98% Of Businesses Believe Their Business Models Will Have To Change in the Next Three Years

There is some fascinating research from AlixPartners a global consulting firm, that made my jaw drop. 

(I spotted this in a Gillian Tett article in the Financial Times (FT)).

It's their 4th annual AlixPartners Disruption Index, read it here.

It surveyed some 3,000 business executives from around the world about their experiences, so let's drill into it in more detail.

85% of CEOs telling us that it has become increasingly difficult to know what to prioritize.

More than 3 in 4 CEOs say their companies are facing a huge amount of disruption.

72% of CEOs say their leadership team lacks the agility to deal with it.

75% of CEOs worry that their companies are not adapting fast enough.

85% of CEOs say they don't know where to start.

98% of CEOs expect to change their business model in the next 3 years.

31% of CEOs are changing their business model this year, which is up 6 points on last year.

78% of CEOs report being severely disrupted in the last year, which is up 10 points.

I agree with Gillian, that it would be wrong to draw a conclusion from one survey, especially from one whose job it is to "fix" business models of companies.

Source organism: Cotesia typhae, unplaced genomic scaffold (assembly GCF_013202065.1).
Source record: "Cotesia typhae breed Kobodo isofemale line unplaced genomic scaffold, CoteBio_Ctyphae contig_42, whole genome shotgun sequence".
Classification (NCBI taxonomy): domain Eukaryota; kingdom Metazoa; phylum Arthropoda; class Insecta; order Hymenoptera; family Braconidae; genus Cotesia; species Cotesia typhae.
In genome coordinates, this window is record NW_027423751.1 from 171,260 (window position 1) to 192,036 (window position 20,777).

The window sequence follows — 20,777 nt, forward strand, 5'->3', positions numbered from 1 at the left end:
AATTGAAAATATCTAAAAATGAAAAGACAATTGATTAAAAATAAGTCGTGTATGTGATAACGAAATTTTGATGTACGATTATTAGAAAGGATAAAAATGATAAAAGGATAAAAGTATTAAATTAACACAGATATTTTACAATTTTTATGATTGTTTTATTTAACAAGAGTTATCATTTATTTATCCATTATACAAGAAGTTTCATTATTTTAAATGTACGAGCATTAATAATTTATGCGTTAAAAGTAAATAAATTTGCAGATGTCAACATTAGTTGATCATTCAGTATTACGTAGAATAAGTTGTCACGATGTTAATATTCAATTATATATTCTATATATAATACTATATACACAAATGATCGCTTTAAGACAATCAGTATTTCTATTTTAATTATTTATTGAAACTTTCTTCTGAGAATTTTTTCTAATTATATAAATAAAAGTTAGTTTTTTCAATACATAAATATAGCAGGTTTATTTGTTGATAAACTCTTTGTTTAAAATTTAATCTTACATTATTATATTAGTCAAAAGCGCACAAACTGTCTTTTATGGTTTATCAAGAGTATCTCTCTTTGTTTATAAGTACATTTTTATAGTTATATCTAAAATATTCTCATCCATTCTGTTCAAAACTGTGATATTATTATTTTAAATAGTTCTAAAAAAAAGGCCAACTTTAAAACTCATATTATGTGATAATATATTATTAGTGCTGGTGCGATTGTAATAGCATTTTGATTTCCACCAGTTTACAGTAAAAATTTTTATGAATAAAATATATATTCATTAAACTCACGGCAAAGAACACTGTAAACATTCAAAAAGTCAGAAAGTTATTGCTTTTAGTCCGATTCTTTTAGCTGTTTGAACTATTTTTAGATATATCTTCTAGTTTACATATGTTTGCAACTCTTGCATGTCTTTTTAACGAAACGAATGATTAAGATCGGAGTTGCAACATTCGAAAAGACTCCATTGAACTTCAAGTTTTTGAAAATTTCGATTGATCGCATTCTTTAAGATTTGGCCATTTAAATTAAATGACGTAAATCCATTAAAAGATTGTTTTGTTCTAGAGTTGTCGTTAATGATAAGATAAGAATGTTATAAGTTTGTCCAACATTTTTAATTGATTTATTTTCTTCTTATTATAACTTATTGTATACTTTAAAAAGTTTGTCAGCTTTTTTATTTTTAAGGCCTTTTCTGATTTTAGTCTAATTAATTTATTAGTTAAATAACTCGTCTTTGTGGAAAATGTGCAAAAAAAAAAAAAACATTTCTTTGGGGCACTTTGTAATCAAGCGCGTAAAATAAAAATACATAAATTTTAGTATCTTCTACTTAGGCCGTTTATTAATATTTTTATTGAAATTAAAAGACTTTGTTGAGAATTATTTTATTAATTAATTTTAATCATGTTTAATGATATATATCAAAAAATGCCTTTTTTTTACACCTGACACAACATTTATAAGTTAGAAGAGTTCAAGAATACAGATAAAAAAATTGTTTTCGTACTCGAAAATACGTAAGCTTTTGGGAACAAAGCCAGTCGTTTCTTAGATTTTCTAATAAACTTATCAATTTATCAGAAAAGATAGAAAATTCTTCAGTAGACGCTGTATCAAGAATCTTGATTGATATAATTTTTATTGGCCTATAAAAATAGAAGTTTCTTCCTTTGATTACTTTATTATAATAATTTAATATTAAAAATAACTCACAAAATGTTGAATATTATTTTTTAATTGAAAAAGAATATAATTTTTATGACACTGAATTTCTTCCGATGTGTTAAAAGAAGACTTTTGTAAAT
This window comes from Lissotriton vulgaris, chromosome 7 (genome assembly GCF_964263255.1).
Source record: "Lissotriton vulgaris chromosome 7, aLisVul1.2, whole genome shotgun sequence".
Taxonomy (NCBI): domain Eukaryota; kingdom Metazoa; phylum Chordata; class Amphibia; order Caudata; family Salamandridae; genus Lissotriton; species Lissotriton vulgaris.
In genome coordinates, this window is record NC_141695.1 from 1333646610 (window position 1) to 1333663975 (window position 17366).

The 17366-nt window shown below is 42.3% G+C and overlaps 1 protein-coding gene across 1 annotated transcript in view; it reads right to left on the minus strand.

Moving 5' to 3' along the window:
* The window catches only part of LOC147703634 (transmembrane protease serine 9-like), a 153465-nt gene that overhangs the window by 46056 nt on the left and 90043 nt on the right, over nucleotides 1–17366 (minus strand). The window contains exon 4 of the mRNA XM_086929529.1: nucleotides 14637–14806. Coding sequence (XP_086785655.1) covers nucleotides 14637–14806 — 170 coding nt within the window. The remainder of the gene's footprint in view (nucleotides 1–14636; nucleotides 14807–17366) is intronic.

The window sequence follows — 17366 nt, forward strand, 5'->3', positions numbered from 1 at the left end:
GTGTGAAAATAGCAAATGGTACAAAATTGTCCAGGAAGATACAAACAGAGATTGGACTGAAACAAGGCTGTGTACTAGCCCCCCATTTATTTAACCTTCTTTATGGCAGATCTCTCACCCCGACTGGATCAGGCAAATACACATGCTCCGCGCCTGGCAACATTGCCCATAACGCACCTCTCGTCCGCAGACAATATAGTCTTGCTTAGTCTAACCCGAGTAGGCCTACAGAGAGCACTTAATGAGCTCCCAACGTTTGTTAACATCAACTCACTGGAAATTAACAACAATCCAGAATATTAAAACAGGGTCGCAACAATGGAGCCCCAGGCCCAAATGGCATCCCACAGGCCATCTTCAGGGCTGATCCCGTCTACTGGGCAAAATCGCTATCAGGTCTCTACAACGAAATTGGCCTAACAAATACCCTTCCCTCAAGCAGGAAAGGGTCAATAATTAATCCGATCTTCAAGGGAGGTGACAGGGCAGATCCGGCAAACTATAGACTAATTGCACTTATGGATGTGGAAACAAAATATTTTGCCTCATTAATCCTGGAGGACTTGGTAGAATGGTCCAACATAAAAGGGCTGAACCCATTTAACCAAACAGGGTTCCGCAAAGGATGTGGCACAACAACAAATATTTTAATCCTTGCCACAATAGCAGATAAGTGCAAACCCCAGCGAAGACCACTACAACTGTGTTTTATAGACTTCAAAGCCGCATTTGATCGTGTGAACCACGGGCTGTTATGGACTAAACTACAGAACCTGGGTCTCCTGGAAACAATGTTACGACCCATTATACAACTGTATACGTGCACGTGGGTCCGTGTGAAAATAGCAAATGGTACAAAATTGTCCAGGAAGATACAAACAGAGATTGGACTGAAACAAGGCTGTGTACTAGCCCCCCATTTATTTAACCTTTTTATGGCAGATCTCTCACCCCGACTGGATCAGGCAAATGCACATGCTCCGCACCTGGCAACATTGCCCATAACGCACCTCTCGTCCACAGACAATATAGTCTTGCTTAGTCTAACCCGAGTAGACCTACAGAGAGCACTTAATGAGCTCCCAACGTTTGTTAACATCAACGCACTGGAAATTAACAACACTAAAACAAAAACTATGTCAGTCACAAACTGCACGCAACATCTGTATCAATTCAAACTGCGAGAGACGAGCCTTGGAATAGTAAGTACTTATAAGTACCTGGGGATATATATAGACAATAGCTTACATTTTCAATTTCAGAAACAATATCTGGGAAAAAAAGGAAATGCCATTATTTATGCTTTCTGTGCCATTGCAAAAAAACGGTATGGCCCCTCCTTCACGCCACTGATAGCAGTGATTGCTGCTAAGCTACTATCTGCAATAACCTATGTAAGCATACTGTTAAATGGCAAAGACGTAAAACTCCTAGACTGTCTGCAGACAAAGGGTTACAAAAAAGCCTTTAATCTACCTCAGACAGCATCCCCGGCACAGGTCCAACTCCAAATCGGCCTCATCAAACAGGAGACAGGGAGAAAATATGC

But she quotes Adam Tooze, who is Professor of History at Columbia University in the City of New York. He recently wrote an article where he used an old buzzword "polycrisis".

This term is there to capture multiple cascading shocks. This disruption is not the sexy disruption promoted during the unicorn era, this disruption is bad. 

Many baby boomers, grew up in the world with no internet, no mobile, do digital buyer, no digital job hunter, and no Covid19. This must be a shock to leadership teams across the world. Here is something where knowing the past does not make you feet to lead into the future.

As Gillian reminds us "disruption" comes from the latin word "to break apart". 

Related: Why Should We Be Digitizing the Sales Function in 2023?